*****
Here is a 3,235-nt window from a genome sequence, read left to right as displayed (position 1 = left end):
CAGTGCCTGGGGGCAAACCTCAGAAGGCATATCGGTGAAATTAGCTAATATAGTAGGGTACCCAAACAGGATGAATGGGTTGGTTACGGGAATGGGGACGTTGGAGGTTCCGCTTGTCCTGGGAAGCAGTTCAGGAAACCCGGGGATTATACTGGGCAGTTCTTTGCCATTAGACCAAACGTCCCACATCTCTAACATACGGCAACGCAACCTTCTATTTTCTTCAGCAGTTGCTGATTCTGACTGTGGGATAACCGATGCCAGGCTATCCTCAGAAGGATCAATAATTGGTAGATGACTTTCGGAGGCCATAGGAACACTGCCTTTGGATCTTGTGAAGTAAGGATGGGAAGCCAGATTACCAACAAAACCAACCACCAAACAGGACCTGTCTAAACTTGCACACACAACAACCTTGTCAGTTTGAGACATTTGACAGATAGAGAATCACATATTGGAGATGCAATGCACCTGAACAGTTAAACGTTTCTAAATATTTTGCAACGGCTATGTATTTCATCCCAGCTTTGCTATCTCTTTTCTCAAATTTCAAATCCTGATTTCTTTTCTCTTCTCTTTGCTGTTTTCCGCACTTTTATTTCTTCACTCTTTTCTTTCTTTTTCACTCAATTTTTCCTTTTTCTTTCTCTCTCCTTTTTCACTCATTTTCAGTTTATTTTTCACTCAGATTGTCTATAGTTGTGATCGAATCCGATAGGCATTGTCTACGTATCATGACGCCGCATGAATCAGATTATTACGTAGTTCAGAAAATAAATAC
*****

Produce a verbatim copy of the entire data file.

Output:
Here is a 3,235-nt window from a genome sequence, read left to right as displayed (position 1 = left end):
CAGTGCCTGGGGGCAAACCTCAGAAGGCATATCGGTGAAATTAGCTAATATAGTAGGGTACCCAAACAGGATGAATGGGTTGGTTACGGGAATGGGGACGTTGGAGGTTCCGCTTGTCCTGGGAAGCAGTTCAGGAAACCCGGGGATTATACTGGGCAGTTCTTTGCCATTAGACCAAACGTCCCACATCTCTAACATACGGCAACGCAACCTTCTATTTTCTTCAGCAGTTGCTGATTCTGACTGTGGGATAACCGATGCCAGGCTATCCTCAGAAGGATCAATAATTGGTAGATGACTTTCGGAGGCCATAGGAACACTGCCTTTGGATCTTGTGAAGTAAGGATGGGAAGCCAGATTACCAACAAAACCAACCACCAAACAGGACCTGTCTAAACTTGCACACACAACAACCTTGTCAGTTTGAGACATTTGACAGATAGAGAATCACATATTGGAGATGCAATGCACCTGAACAGTTAAACGTTTCTAAATATTTTGCAACGGCTATGTATTTCATCCCAGCTTTGCTATCTCTTTTCTCAAATTTCAAATCCTGATTTCTTTTCTCTTCTCTTTGCTGTTTTCCGCACTTTTATTTCTTCACTCTTTTCTTTCTTTTTCACTCAATTTTTCCTTTTTCTTTCTCTCTCCTTTTTCACTCATTTTCAGTTTATTTTTCACTCAGATTGTCTATAGTTGTGATCGAATCCGATAGGCATTGTCTACGTATCATGACGCCGCATGAATCAGATTATTACGTAGTTCAGAAAATAAATAC